Govt criticised for half-mast flag tribute to King Abdullah

King Abdullah Bin Abdul Aziz

The British government has controversially requested that all national flags be flown at half-mast today in honour of the Saudi King Abdullah who died last night.

Following the absolute monarch’s passing at the age of 90, a government statement read: “It is with great regret that we learn of the death of the King Abdullah bin Abdulaziz, King of Saudi Arabia. It is requested that all flags be half-masted from 8am today until 8pm this evening.

“Any other UK national flags flown alongside the Union Flag when it is at half-mast should also be at half-mast. If a flag of a foreign nation is normally flown on the same stand as the Union Flag, it should be removed.

“Local authorities are not bound by this request but may wish to follow it for guidance. Devolved administrations are responsible for issuing instructions for the flying of the Union Flag on buildings in their estate and others as necessary.”

But the government decision to mark the death of King Abdullah by flying flags in Whitehall at half-mast was almost immediately criticised by MPs.

The Ukip MP Douglas Carswell said it was an “extraordinary misjudgment” in the light of the kingdom’s human rights record.

Carswell said the “Sir Humphreys who run British foreign policy” were to blame for the tribute and that they were out of touch with public feeling. It is an extraordinary misjudgment by the out-of-touch elite in Whitehall who think it is appropriate to do this,” he said.

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Labour MP Paul Flynn said the tribute was evidence of the establishment’s “extraordinary subservience” to foreign royals.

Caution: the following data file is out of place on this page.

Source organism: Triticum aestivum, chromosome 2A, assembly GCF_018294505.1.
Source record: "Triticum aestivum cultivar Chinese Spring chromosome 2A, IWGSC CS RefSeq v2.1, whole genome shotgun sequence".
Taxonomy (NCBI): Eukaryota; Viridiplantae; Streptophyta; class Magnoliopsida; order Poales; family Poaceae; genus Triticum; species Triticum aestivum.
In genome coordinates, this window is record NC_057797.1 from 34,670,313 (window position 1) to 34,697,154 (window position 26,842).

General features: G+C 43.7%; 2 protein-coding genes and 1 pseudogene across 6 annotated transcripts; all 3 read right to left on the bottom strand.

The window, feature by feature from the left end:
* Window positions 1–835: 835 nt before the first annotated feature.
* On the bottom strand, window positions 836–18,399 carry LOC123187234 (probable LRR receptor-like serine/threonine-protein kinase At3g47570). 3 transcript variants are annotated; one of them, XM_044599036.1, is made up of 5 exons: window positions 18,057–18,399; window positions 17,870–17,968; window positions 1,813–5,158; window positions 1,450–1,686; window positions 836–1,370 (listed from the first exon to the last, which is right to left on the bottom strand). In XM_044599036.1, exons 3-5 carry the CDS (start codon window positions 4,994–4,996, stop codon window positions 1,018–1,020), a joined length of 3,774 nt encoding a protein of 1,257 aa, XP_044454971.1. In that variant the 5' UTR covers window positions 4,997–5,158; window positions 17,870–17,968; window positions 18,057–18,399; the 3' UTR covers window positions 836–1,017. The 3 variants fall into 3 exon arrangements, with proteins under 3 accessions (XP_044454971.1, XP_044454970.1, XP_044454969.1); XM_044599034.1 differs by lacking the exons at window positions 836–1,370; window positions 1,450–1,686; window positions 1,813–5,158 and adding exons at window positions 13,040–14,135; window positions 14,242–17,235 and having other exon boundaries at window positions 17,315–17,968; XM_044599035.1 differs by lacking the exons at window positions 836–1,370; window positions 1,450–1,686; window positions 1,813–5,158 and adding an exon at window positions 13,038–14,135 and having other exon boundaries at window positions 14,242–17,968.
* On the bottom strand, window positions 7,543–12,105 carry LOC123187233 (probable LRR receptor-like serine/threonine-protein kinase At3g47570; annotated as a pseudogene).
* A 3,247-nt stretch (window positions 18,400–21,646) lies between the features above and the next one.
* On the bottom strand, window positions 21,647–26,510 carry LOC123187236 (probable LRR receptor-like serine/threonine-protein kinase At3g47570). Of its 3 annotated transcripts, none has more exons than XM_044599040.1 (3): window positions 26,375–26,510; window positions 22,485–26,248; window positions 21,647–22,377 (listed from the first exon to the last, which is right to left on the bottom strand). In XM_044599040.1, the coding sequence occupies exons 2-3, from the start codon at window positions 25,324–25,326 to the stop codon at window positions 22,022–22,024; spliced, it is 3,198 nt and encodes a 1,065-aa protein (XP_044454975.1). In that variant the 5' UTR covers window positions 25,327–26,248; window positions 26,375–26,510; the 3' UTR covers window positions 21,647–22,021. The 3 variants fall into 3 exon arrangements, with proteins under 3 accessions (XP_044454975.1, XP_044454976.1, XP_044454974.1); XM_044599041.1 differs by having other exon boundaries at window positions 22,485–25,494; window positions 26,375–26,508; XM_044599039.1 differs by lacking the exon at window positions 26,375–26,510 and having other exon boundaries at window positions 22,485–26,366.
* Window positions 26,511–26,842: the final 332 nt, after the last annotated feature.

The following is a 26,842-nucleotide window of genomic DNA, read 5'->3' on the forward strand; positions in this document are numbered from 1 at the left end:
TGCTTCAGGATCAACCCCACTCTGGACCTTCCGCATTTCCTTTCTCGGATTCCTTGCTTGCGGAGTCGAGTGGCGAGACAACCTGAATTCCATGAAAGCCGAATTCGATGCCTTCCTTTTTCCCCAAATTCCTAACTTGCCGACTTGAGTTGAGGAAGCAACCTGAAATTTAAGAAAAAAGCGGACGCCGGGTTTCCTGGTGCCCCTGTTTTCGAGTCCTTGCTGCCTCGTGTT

Western ally

The gesture is emblematic of the economic importance of Saudi Arabia, which is a close western ally.

Abdullah, who died on Thursday after being admitted to hospital with pneumonia, was one of the world’s richest and most influential people. He has been succeeded by half-brother Salman, formerly governor of Riyadh.

The king was seen by many of his supporters as a gentle reformer, and was credited with trying to balance traditions with modernity.

Saudi Arabia and the US are close allies
Saudi Arabia and the US are close allies

He pushed through limited women’s rights, and in 2011 decreed that women should be allowed to vote and run for office in the 2015 municipal elections. However, he did not permit women to drive.

Despite this slow-moving reform, King Abdullah’s reign oversaw a great deal of human rights controversies.

Human Rights Watch says: “Saudi Arabia has stepped up arrests, trials, and convictions of peaceful dissidents, and forcibly dispersed peaceful demonstrations by citizens. Authorities continued to violate the rights of Saudi women and girls and foreign workers.

“Authorities subjected thousands of people to unfair trials and arbitrary detention. Courts convicted human rights defenders and others for peaceful expression or assembly demanding political and human rights reforms.”

Arab Spring

In the face of Arab Spring revolts happening in nearby Bahrain and Egypt, King Abdullah reacted swiftly, playing a key role in supporting leaders of friendly states.

He played a lead role in supporting Egypt’s government in 2012, and also against the revolts that attempted to bring down Syrian president Bashar al-Assad.
In general, his foreign policy could be summarised as attempting to stem the influence of Iran and the Muslim Brotherhood.
The new king Salman Bin Abdul Aziz Al-Saud of Saudi Arabia
The new king Salman Bin Abdul Aziz Al-Saud of Saudi Arabia

Saudi Arabia’s highest religious authority, the Grand Mufti, also declared that Islam forbade street protests. Citizens who ignored the decree were arrested – dozens of protesters were taken into custody in the mainly Shia east of Saudi Arabia. King Abdullah also brought in loosely defined laws against things such as national security, which were punished with heavy fines.King Abdullah was said to enjoy a “genuine and warm friendship” with Barack Obama, and was described as the most pro-Western Arab leader yet.

Prime Minister David Cameron said he was “deeply saddened” to hear of his death.

“He will be remembered for his long years of service to the Kingdom, for his commitment to peace and for strengthening understanding between faiths,” Cameron said in a statement on Thursday. “I sincerely hope that the long and deep ties between our two Kingdoms will continue and that we can continue to work together to strengthen peace and prosperity in the world.”

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